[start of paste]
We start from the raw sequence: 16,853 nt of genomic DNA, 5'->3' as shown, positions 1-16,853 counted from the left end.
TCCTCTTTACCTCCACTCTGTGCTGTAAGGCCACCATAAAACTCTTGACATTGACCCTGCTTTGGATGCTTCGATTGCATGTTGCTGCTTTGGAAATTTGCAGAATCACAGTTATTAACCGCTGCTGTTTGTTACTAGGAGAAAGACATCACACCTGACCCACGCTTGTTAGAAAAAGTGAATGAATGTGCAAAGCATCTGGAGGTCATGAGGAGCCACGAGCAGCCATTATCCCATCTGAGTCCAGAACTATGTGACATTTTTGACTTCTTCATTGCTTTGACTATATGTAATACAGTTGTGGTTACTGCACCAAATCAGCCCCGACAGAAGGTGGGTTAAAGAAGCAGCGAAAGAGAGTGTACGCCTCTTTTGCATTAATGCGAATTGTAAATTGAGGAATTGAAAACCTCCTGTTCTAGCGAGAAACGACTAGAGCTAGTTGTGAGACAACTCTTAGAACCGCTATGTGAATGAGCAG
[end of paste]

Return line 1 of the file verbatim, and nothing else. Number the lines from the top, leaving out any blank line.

We start from the raw sequence: 16,853 nt of genomic DNA, 5'->3' as shown, positions 1-16,853 counted from the left end.